Human Rights Index 2019 is out!
The new edition of the Human Rights Index is out! The Human Rights Index (HRI), the newly crafted tool by the Freedom Barometer that gives an overview of the state of respect of human rights across 4...
After years of slight improvement of electoral process in Kyrgyzstan, the country experienced certain setbacks due to environment in which the December 2016 constitutional referendum was held, together with municipal elections. Short period of time for public discussion on the constitutional amendments and for establishing of an international monitoring system, abuse of authorities and fraudulent activities on the voting day, pointed out at weaknesses of elections in the country. Turnout threshold for referendums has been 30%, thus the amendments were adopted regardless of the low turnout of 42%, further empowering the role of Prime Minister, while weakening the judicial branch. Due to disagreements among ruling coalition partners on the referendum, the Government was
reshuffled, whereby the dominant Social Democratic Party of Kyrgyzstan built a new majority with Kyrgyzstan and Bir Bol parties. This was the second time in 2016 that Government changed its composition, since PM Temir Sarieyev and his cabinet had resigned in April.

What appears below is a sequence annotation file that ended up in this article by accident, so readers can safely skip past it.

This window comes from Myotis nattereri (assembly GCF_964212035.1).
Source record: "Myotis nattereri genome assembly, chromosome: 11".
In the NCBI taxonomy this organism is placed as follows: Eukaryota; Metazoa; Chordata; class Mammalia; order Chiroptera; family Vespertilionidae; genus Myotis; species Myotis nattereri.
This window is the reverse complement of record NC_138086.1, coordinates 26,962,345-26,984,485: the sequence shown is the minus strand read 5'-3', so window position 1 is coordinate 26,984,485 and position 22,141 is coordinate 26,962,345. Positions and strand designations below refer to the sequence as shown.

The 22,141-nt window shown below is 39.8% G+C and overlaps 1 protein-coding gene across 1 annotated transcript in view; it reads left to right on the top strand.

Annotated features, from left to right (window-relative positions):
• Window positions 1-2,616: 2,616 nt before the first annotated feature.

Major obstacle to democratic governance and rule of law in Kyrgyzstan are elected officials and public authorities, due to their close ties to the business elite. The influence of unconstitutional veto players on decision making process in politics is deteriorating and it’s rather contained to seeking joint personal benefits. Approved constitutional amendments as of end-2016 weakened the position of the judicial branch in the system of checks and balances in the country, giving more power to the executive. President Almazbek Atambayev remains the dominant figure in the political life of Kyrgyzstan, often using his power to undermine the anyway weak system for balance of power. Former Prime Minister Temir Sariyev resigned in the light of a high profile corruption scandal.